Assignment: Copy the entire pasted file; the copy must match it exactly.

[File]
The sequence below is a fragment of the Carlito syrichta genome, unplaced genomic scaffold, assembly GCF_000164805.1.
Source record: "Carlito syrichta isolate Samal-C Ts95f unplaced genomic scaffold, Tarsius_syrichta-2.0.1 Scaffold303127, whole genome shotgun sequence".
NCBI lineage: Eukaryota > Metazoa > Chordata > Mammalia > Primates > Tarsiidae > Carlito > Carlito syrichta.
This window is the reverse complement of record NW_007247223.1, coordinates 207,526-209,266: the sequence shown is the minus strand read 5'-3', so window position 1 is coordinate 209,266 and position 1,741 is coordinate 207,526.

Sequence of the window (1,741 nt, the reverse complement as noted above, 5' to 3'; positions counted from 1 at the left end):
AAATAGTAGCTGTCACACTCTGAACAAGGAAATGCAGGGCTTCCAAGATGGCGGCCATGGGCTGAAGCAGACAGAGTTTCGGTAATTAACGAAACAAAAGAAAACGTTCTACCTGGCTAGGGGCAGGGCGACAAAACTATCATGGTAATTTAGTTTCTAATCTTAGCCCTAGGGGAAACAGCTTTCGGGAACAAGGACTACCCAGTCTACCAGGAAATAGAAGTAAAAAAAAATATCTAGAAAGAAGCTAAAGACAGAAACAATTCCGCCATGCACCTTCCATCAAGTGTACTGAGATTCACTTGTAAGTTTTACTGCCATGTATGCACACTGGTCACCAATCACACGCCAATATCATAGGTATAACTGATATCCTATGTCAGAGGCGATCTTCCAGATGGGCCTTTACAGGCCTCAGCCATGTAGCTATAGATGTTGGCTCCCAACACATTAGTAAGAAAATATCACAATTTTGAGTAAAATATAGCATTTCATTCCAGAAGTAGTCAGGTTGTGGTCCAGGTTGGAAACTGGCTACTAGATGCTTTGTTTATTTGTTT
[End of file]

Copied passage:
The sequence below is a fragment of the Carlito syrichta genome, unplaced genomic scaffold, assembly GCF_000164805.1.
Source record: "Carlito syrichta isolate Samal-C Ts95f unplaced genomic scaffold, Tarsius_syrichta-2.0.1 Scaffold303127, whole genome shotgun sequence".
NCBI lineage: Eukaryota > Metazoa > Chordata > Mammalia > Primates > Tarsiidae > Carlito > Carlito syrichta.
This window is the reverse complement of record NW_007247223.1, coordinates 207,526-209,266: the sequence shown is the minus strand read 5'-3', so window position 1 is coordinate 209,266 and position 1,741 is coordinate 207,526.

Sequence of the window (1,741 nt, the reverse complement as noted above, 5' to 3'; positions counted from 1 at the left end):
AAATAGTAGCTGTCACACTCTGAACAAGGAAATGCAGGGCTTCCAAGATGGCGGCCATGGGCTGAAGCAGACAGAGTTTCGGTAATTAACGAAACAAAAGAAAACGTTCTACCTGGCTAGGGGCAGGGCGACAAAACTATCATGGTAATTTAGTTTCTAATCTTAGCCCTAGGGGAAACAGCTTTCGGGAACAAGGACTACCCAGTCTACCAGGAAATAGAAGTAAAAAAAAATATCTAGAAAGAAGCTAAAGACAGAAACAATTCCGCCATGCACCTTCCATCAAGTGTACTGAGATTCACTTGTAAGTTTTACTGCCATGTATGCACACTGGTCACCAATCACACGCCAATATCATAGGTATAACTGATATCCTATGTCAGAGGCGATCTTCCAGATGGGCCTTTACAGGCCTCAGCCATGTAGCTATAGATGTTGGCTCCCAACACATTAGTAAGAAAATATCACAATTTTGAGTAAAATATAGCATTTCATTCCAGAAGTAGTCAGGTTGTGGTCCAGGTTGGAAACTGGCTACTAGATGCTTTGTTTATTTGTTT